I’ve had the unique opportunity to be both an attendee and a member of the faculty at the Erma Bombeck Writers’ Workshop. As an attendee, at my first conference, with one local newspaper column, I arrived petrified (not petrified like a Woolly Mammoth but petrified like a chocolate addict who’s run out of her stash of M&Ms).
In my column, I painted myself as a cool former city girl transplanted to the suburbs where I found myself struggling to acclimate in a community of minivans, designer dogs and expensive athleisure. But in real life, I wasn’t cool and I wasn’t self-assured. I didn’t play tennis, or host clothing parties, or farm my kids out to a nanny while I shopped at the mall. I was a simple stay-at-home mom (simple as in easygoing, not simple as in I was a product of inbreeding) who missed her career. I wanted to do something that would allow me to still be a full-time mom while also satisfying that creative itch in a way that didn’t involve making paper maché Minions or baking Barbie cakes (not that there’s anything wrong with that, and I have a lot of respect for people who can do that successfully. I am not one of them).
Deciding to get back to my writing roots, I got this lone newspaper column on a fluke, and I loved it. I knew instantly that I wanted to try to make a career out of this humor writing thing, but I only knew one other person who did it successfully and unfortunately, I couldn’t talk to him. His career came to an abrupt halt when he went to jail for stealing an egg. Just. One. Egg. Had he written a column about it, it probably would have been pretty funny.
So, I googled humor writer conference, and the first thing that popped up was the Erma Bombeck Writers’ Workshop. Back then when dinosaurs roamed the earth and newspaper columns were still a thing, I thought this would be the perfect place to figure out what all this website business was about, what a platform is, and how to get syndicated. Social media was just starting to catch on, and I had no idea how to tweet, Facebook and Goggle+ with enough regularity to reach my audience but not so much that it took up my entire life and embarrassed my kids (cuz, honestly, that’s what my column was for). I had questions about questions I didn’t even know I had until I got there.
Most of all, though, I wanted to be funny without being bawdy. I had read Erma’s columns for years, and I thought if this conference was named for her, chances were it was run in the spirit of Erma and her family-friendly sense of humor. I took the dive, told the kids Mommy was going to Dayton, Ohio, for a few days, and left a large bowl of food and water on the floor so the kids and the dog could duke it out at mealtime.
It is impossible in one relatively short essay to describe my experience. Suffice it to say, within a month of attending I had syndicated my column to 50 newspapers, set up a website, and started the process of trademarking my column name. Within a year I was on my way to publishing my first book and had grown my column to 300 newspapers. I was doing what I loved, and I was getting paid to do it, and I didn’t even have to get naked to accomplish that.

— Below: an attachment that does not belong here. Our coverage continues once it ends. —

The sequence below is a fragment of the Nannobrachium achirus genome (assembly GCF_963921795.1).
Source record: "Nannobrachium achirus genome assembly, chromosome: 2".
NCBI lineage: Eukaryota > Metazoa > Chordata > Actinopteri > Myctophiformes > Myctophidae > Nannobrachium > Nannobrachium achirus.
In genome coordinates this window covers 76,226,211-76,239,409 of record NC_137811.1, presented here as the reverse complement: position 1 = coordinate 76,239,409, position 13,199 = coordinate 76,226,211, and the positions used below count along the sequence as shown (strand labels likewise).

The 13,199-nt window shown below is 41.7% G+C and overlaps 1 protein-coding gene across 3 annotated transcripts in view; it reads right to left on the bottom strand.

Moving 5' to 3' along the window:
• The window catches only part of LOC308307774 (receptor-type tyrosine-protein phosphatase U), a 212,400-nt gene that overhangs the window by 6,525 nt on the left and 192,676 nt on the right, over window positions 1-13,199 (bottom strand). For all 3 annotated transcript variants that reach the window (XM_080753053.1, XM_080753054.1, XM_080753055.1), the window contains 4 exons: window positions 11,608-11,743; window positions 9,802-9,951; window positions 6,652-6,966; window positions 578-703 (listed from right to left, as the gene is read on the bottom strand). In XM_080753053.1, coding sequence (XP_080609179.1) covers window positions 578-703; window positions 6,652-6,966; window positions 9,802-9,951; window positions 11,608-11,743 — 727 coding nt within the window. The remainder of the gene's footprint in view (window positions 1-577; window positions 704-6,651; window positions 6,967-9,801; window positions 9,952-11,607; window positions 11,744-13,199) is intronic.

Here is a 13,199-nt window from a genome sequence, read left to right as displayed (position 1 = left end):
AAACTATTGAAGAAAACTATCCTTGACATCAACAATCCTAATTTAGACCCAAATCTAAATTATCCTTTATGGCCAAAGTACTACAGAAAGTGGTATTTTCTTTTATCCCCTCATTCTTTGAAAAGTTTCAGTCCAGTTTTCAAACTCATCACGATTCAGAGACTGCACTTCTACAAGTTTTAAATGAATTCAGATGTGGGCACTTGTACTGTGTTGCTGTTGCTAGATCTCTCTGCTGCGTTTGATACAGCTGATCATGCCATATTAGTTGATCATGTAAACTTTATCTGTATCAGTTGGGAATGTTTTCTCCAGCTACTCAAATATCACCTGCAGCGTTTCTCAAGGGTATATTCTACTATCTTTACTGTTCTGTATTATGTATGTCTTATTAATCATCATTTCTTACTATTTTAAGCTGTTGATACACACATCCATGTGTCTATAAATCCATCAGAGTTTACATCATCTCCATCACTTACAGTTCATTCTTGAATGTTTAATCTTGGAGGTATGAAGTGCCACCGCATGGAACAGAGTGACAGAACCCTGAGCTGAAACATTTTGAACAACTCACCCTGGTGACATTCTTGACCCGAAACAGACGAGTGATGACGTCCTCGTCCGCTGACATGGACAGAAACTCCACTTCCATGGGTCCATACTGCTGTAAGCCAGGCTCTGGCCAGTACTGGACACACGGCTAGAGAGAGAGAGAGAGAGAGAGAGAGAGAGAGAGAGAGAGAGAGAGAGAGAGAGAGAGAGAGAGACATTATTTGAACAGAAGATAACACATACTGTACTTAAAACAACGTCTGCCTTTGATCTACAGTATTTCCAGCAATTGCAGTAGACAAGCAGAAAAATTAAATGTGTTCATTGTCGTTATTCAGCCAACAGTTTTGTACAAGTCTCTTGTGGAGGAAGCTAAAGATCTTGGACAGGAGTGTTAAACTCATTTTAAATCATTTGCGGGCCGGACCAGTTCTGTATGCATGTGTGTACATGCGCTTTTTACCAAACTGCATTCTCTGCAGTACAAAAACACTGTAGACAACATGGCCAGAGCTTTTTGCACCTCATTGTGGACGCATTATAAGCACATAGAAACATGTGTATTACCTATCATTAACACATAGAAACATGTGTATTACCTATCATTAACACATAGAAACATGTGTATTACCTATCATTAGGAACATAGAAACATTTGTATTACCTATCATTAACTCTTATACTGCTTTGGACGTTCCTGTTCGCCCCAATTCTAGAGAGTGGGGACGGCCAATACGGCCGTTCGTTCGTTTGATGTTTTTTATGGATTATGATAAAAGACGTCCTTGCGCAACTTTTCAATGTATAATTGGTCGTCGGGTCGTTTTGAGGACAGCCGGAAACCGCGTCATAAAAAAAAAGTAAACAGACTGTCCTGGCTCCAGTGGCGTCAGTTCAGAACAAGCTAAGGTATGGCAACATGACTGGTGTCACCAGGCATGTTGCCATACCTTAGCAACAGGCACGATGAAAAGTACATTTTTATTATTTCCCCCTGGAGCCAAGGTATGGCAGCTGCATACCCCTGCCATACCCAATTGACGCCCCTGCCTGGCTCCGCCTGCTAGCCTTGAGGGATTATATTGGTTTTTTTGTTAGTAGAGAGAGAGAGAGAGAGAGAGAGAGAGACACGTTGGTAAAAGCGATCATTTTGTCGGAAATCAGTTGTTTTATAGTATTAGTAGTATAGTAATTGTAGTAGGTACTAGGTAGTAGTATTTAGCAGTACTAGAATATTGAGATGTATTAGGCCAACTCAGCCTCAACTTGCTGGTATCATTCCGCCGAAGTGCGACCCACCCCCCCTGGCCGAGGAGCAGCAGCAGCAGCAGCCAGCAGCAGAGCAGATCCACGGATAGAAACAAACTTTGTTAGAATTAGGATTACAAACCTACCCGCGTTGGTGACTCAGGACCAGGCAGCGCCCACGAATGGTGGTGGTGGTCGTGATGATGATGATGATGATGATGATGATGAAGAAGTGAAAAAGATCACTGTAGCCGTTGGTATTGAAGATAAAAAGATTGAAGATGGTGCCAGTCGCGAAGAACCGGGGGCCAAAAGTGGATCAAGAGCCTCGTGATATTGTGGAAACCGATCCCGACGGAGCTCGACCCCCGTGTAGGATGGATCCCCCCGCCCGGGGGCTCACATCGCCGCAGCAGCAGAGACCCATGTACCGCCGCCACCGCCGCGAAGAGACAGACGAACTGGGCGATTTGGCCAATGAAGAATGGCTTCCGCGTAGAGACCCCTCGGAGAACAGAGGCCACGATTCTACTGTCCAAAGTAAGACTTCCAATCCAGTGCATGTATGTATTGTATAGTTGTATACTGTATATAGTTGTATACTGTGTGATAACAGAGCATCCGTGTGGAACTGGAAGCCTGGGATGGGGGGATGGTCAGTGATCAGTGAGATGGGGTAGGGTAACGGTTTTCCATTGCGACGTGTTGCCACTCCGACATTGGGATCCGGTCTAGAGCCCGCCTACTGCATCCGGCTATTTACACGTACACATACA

People often ask me, “What do you get from the Erma Bombeck Writers’ Workshop?” I tell them that you meet with people who have invaluable experience and are willing to share their time and expertise. You get usable information you can walk away with and start applying the minute you get home. You get inspiration and support and kindness. And most of all, you laugh A LOT. But as importantly, you leave with a community. You now have a tribe of like-minded, talented, funny women who live all across the U.S. and Canada and are willing to cheer on your dreams while they pursue theirs.
Also, with any luck, if the writing thing doesn’t work out, they can join you on a hunt for a petrified Woolly Mammoth.
— Tracy Beckerman
Tracy Beckerman began writing after moving with her family from New York City to the New Jersey suburbs as a way to find herself and share a few laughs about mom jeans, supermarket rage and hostile BBQ grill takeovers. What started out as a single column for a New Jersey newspaper, “Lost in Suburbia” is now nationally syndicated in more than 555 markets, reaching more than 23 million readers in 37 states.Tracy has written two books and has contributed to three anthologies and is working on her third memoir. She recently participated in her seventh Erma Bombeck Writers’ Workshop and plans to keep coming for life or until Patricia Wynn Brown makes Tracy give her Oscar back. She credits the Erma Bombeck Writers’ Workshop with helping her find her funny bone and discover her passion for writing. You can read her at www.lostinsuburbia.com and find her on Twitter @TracyBeckerman. This piece is part of a series of videos, blogs and social media shout-outs by “Erma Champions” during the workshop’s #25Kin25Days campaign.